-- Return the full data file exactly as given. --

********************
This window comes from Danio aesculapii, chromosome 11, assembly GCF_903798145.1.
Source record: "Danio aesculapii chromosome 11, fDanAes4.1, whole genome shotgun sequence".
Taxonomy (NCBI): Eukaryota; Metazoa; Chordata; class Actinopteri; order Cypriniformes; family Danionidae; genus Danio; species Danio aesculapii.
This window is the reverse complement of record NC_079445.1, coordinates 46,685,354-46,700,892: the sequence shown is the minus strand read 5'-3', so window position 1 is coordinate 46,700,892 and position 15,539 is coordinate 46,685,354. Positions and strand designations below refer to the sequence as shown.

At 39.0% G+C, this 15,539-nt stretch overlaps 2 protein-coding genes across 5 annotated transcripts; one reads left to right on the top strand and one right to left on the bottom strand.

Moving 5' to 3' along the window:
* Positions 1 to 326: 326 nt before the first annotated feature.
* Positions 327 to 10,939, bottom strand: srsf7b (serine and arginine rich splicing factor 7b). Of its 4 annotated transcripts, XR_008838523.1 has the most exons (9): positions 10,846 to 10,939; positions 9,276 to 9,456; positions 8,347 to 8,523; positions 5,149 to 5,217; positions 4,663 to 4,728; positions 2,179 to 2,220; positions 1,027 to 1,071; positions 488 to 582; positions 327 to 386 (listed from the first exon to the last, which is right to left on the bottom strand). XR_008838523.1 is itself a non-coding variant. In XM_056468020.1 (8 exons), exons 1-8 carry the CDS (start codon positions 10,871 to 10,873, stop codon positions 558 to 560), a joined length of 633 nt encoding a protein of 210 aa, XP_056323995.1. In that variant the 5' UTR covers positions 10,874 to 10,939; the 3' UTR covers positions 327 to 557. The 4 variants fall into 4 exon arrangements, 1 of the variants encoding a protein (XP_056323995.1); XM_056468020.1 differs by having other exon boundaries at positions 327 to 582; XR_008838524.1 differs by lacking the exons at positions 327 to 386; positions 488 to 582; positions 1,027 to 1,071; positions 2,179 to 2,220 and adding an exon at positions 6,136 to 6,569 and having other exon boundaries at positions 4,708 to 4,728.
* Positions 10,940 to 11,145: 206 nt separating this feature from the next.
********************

This window comes from Danio aesculapii, chromosome 11, assembly GCF_903798145.1.
Source record: "Danio aesculapii chromosome 11, fDanAes4.1, whole genome shotgun sequence".
Taxonomy (NCBI): Eukaryota; Metazoa; Chordata; class Actinopteri; order Cypriniformes; family Danionidae; genus Danio; species Danio aesculapii.
This window is the reverse complement of record NC_079445.1, coordinates 46,685,354-46,700,892: the sequence shown is the minus strand read 5'-3', so window position 1 is coordinate 46,700,892 and position 15,539 is coordinate 46,685,354. Positions and strand designations below refer to the sequence as shown.

At 39.0% G+C, this 15,539-nt stretch overlaps 2 protein-coding genes across 5 annotated transcripts; one reads left to right on the top strand and one right to left on the bottom strand.

Moving 5' to 3' along the window:
* Positions 1 to 326: 326 nt before the first annotated feature.
* Positions 327 to 10,939, bottom strand: srsf7b (serine and arginine rich splicing factor 7b). Of its 4 annotated transcripts, XR_008838523.1 has the most exons (9): positions 10,846 to 10,939; positions 9,276 to 9,456; positions 8,347 to 8,523; positions 5,149 to 5,217; positions 4,663 to 4,728; positions 2,179 to 2,220; positions 1,027 to 1,071; positions 488 to 582; positions 327 to 386 (listed from the first exon to the last, which is right to left on the bottom strand). XR_008838523.1 is itself a non-coding variant. In XM_056468020.1 (8 exons), exons 1-8 carry the CDS (start codon positions 10,871 to 10,873, stop codon positions 558 to 560), a joined length of 633 nt encoding a protein of 210 aa, XP_056323995.1. In that variant the 5' UTR covers positions 10,874 to 10,939; the 3' UTR covers positions 327 to 557. The 4 variants fall into 4 exon arrangements, 1 of the variants encoding a protein (XP_056323995.1); XM_056468020.1 differs by having other exon boundaries at positions 327 to 582; XR_008838524.1 differs by lacking the exons at positions 327 to 386; positions 488 to 582; positions 1,027 to 1,071; positions 2,179 to 2,220 and adding an exon at positions 6,136 to 6,569 and having other exon boundaries at positions 4,708 to 4,728.
* Positions 10,940 to 11,145: 206 nt separating this feature from the next.